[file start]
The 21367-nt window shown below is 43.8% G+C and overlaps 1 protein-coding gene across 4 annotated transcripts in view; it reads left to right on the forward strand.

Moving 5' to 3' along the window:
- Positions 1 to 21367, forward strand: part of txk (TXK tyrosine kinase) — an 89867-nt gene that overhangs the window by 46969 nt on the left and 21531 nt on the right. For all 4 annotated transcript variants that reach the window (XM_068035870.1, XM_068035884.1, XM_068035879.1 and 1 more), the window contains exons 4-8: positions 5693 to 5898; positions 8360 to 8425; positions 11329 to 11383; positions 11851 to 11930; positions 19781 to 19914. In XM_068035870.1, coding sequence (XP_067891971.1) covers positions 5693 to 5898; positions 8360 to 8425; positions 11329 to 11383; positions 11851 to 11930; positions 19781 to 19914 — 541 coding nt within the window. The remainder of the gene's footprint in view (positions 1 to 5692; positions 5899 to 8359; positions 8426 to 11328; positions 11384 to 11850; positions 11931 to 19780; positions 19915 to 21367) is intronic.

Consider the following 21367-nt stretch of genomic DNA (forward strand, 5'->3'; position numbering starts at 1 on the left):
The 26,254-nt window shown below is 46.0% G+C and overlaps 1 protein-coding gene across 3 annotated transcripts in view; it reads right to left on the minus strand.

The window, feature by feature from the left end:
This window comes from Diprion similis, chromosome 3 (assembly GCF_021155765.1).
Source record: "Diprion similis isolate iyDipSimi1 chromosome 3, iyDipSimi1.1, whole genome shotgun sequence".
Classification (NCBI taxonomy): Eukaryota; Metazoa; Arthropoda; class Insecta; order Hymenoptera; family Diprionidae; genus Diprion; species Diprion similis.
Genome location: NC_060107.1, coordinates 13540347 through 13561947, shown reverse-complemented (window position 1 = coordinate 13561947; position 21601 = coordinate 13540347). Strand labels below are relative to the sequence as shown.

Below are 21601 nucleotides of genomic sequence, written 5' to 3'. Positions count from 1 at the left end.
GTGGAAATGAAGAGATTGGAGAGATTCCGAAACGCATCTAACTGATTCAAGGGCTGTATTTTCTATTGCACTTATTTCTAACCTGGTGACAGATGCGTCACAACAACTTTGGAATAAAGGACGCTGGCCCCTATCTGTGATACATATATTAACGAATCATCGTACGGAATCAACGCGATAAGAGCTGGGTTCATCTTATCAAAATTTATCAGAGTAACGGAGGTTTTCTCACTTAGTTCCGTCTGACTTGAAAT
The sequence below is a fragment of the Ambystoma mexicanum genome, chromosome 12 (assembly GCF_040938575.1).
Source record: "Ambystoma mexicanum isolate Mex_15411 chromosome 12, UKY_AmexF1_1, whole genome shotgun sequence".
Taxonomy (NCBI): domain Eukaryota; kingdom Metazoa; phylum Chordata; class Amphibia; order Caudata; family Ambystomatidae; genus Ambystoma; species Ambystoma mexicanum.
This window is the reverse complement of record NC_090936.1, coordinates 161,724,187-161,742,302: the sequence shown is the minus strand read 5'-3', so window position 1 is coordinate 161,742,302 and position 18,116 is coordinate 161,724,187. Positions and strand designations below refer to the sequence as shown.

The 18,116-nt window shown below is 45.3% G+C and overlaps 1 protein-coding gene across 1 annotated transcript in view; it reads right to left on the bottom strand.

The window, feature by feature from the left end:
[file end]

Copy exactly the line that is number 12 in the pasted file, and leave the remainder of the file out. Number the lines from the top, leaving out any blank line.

GTGGAAATGAAGAGATTGGAGAGATTCCGAAACGCATCTAACTGATTCAAGGGCTGTATTTTCTATTGCACTTATTTCTAACCTGGTGACAGATGCGTCACAACAACTTTGGAATAAAGGACGCTGGCCCCTATCTGTGATACATATATTAACGAATCATCGTACGGAATCAACGCGATAAGAGCTGGGTTCATCTTATCAAAATTTATCAGAGTAACGGAGGTTTTCTCACTTAGTTCCGTCTGACTTGAAAT